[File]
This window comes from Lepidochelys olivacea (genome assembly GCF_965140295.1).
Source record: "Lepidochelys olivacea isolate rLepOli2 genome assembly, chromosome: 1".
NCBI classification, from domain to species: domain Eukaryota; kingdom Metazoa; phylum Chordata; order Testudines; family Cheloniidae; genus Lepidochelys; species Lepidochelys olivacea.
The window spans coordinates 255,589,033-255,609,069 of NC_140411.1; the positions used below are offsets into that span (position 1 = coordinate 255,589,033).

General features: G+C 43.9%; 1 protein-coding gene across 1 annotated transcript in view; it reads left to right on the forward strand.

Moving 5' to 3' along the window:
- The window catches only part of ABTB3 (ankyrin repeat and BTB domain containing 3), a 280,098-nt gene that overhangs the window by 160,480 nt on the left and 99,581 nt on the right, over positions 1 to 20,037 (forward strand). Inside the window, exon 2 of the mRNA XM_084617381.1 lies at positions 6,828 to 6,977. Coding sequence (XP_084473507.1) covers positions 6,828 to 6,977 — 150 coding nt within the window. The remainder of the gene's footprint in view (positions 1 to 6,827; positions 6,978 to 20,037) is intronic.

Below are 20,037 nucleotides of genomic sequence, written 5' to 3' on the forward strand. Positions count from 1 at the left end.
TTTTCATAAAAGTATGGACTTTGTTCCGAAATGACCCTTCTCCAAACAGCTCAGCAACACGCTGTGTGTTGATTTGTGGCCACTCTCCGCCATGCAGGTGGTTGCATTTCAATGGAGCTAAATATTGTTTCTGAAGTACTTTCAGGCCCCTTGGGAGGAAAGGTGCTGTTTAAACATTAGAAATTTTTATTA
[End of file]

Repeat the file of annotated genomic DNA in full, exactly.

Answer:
This window comes from Lepidochelys olivacea (genome assembly GCF_965140295.1).
Source record: "Lepidochelys olivacea isolate rLepOli2 genome assembly, chromosome: 1".
NCBI classification, from domain to species: domain Eukaryota; kingdom Metazoa; phylum Chordata; order Testudines; family Cheloniidae; genus Lepidochelys; species Lepidochelys olivacea.
The window spans coordinates 255,589,033-255,609,069 of NC_140411.1; the positions used below are offsets into that span (position 1 = coordinate 255,589,033).

General features: G+C 43.9%; 1 protein-coding gene across 1 annotated transcript in view; it reads left to right on the forward strand.

Moving 5' to 3' along the window:
- The window catches only part of ABTB3 (ankyrin repeat and BTB domain containing 3), a 280,098-nt gene that overhangs the window by 160,480 nt on the left and 99,581 nt on the right, over positions 1 to 20,037 (forward strand). Inside the window, exon 2 of the mRNA XM_084617381.1 lies at positions 6,828 to 6,977. Coding sequence (XP_084473507.1) covers positions 6,828 to 6,977 — 150 coding nt within the window. The remainder of the gene's footprint in view (positions 1 to 6,827; positions 6,978 to 20,037) is intronic.

Below are 20,037 nucleotides of genomic sequence, written 5' to 3' on the forward strand. Positions count from 1 at the left end.
TTTTCATAAAAGTATGGACTTTGTTCCGAAATGACCCTTCTCCAAACAGCTCAGCAACACGCTGTGTGTTGATTTGTGGCCACTCTCCGCCATGCAGGTGGTTGCATTTCAATGGAGCTAAATATTGTTTCTGAAGTACTTTCAGGCCCCTTGGGAGGAAAGGTGCTGTTTAAACATTAGAAATTTTTATTA